BirdLife species factsheet for Cuban Black Hawk
Cuban Black Hawk (Buteogallus gundlachii) is endemic to Cuba and several offshore islets and cays. In general, the species is uncommon and localised, but can be quite common in areas of optimal habitat (Wiley and Garrido 2005, A. Mitchell in litt. 2007). The population is estimated to number at least 10,000 mature individuals.
Cuban Black Hawk has specialized habitat requirements. It occurs near the coast, where it inhabits mangrove swamps and riverbanks. Occasionally, the species is found outside of forests, on sandy beaches and in palm savannah (del Hoyo et al. 2019).
The population trend has not been quantified; however, the species is thought to decline as wetlands are drained and habitat is degraded.
Currently, Cuban Black Hawk is listed as Near Threatened, approaching the threshold for listing as threatened under Criterion B1ab(i,ii,iii,v). Following IUCN guidelines, the Extent of Occurrence (EOO) for this species has been re-calculated using a Minimum Convex Polygon, which is “the smallest polygon in which no internal angle exceeds 180 degrees and which contains all the sites of occurrence” (IUCN 2001, 2012, Joppa et al. 2016). After re-calculating the EOO for Cuban Black Hawk, this species appears to warrant a change in Red List status. Therefore, we present here our reassessment against all criteria for the species.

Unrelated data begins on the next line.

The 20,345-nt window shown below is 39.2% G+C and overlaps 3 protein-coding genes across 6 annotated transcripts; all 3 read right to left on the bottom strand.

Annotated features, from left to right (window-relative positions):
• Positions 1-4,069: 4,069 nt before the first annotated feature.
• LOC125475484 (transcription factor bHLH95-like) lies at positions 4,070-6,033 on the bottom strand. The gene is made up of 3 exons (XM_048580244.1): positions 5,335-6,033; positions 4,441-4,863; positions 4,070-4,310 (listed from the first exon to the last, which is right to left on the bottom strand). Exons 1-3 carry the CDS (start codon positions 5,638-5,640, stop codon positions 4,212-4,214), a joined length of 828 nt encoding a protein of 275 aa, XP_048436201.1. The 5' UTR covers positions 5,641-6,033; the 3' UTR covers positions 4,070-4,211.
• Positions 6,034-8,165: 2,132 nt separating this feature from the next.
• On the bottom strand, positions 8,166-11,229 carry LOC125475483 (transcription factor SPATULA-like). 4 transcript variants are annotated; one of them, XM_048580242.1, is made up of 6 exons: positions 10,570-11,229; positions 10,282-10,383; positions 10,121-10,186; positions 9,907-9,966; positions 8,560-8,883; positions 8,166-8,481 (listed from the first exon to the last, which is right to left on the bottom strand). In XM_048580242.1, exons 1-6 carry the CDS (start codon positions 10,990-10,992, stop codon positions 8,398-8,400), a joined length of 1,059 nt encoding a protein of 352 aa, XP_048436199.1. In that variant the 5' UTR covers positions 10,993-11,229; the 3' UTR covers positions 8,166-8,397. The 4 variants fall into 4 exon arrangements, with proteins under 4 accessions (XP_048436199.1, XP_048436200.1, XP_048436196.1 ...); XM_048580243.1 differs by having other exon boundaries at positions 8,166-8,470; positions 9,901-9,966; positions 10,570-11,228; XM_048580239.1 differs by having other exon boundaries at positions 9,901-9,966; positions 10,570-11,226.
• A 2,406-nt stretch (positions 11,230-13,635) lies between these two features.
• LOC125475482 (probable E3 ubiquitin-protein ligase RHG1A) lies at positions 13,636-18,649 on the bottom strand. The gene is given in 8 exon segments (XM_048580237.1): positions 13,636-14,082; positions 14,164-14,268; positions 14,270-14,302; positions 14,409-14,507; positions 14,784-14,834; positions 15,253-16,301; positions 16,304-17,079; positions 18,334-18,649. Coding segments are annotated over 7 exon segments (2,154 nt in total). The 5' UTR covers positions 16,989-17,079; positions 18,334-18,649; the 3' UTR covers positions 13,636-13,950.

Criterion A – There is no information on the population trend. Nevertheless, as a consequence of the destruction and degradation of its habitat, Cuban Black Hawk is suspected to be undergoing a decline, the rate of which has not been directly estimated. Tracewski et al. (2016) measured the forest loss within the species’s range between 2000 and 2012 as c. 47 km2. This roughly equates to a rate of forest loss of 2.2% over three generation (22.8 years) for the species. Given that Cuban Black Hawk occupies both mangrove forest and open savannah (del Hoyo et al. 2019), forest loss alone may not drive a significant population decline. Therefore, we are not able to infer the rate of population decline from the rate of habitat loss within the range. Hence, as the rate of population decline is unknown, Cuban Black Hawk cannot be assessed against this criterion.
Criterion B – Using a Minimum Convex Polygon, the Extent of Occurrence (EOO) has been calculated as 224,000 km2. This value is far too large to approach the threshold for listing as threatened under Criterion B1. As the Area of Occupancy of the species has not been quantified, it cannot be assessed against Criterion B2. Consequently, Cuban Black Hawk may be listed as Least Concern under Criterion B1.
Criterion C – The population of Cuban Black Hawk is estimated at 10,000 mature individuals and assumed to be declining (BirdLife International 2019). However, in order to qualify for listing as threatened under Criterion C, the population decline needs to be either observed, estimated, projected or inferred. In the case of Cuban Black Hawk, the population is suspected to be in decline, which is a lower level of confidence. While we do not have information on the subpopulation structure, observational records from eBird (2019) suggest that the species forms several large subpopulations or could potentially be considered as from one subpopulation. Further information is therefore required to accurately assess the species under this criterion as it could either warrant listing as Near Threatened or Least Concern depending on the subpopulation structure.